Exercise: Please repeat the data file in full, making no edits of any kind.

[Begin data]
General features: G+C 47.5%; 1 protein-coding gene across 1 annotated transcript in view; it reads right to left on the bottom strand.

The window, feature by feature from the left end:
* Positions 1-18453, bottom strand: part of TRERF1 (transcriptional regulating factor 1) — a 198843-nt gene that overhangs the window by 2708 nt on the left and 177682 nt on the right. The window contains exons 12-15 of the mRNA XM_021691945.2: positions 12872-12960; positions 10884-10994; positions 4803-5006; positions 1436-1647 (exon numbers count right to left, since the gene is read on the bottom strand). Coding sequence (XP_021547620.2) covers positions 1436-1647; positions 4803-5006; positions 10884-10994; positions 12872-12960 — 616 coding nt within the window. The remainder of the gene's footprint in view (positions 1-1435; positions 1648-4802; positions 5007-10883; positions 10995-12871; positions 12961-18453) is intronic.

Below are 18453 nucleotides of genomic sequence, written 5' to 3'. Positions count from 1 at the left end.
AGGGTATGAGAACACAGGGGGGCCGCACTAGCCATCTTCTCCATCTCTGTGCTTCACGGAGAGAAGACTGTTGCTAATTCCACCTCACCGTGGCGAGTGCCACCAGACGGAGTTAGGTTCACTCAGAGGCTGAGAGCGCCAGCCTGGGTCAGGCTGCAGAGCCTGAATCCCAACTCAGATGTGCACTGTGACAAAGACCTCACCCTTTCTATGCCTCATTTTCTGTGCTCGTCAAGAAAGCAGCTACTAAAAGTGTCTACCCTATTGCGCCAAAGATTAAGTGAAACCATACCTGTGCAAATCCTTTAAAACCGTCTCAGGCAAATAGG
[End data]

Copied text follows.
General features: G+C 47.5%; 1 protein-coding gene across 1 annotated transcript in view; it reads right to left on the bottom strand.

The window, feature by feature from the left end:
* Positions 1-18453, bottom strand: part of TRERF1 (transcriptional regulating factor 1) — a 198843-nt gene that overhangs the window by 2708 nt on the left and 177682 nt on the right. The window contains exons 12-15 of the mRNA XM_021691945.2: positions 12872-12960; positions 10884-10994; positions 4803-5006; positions 1436-1647 (exon numbers count right to left, since the gene is read on the bottom strand). Coding sequence (XP_021547620.2) covers positions 1436-1647; positions 4803-5006; positions 10884-10994; positions 12872-12960 — 616 coding nt within the window. The remainder of the gene's footprint in view (positions 1-1435; positions 1648-4802; positions 5007-10883; positions 10995-12871; positions 12961-18453) is intronic.

Below are 18453 nucleotides of genomic sequence, written 5' to 3'. Positions count from 1 at the left end.
AGGGTATGAGAACACAGGGGGGCCGCACTAGCCATCTTCTCCATCTCTGTGCTTCACGGAGAGAAGACTGTTGCTAATTCCACCTCACCGTGGCGAGTGCCACCAGACGGAGTTAGGTTCACTCAGAGGCTGAGAGCGCCAGCCTGGGTCAGGCTGCAGAGCCTGAATCCCAACTCAGATGTGCACTGTGACAAAGACCTCACCCTTTCTATGCCTCATTTTCTGTGCTCGTCAAGAAAGCAGCTACTAAAAGTGTCTACCCTATTGCGCCAAAGATTAAGTGAAACCATACCTGTGCAAATCCTTTAAAACCGTCTCAGGCAAATAGG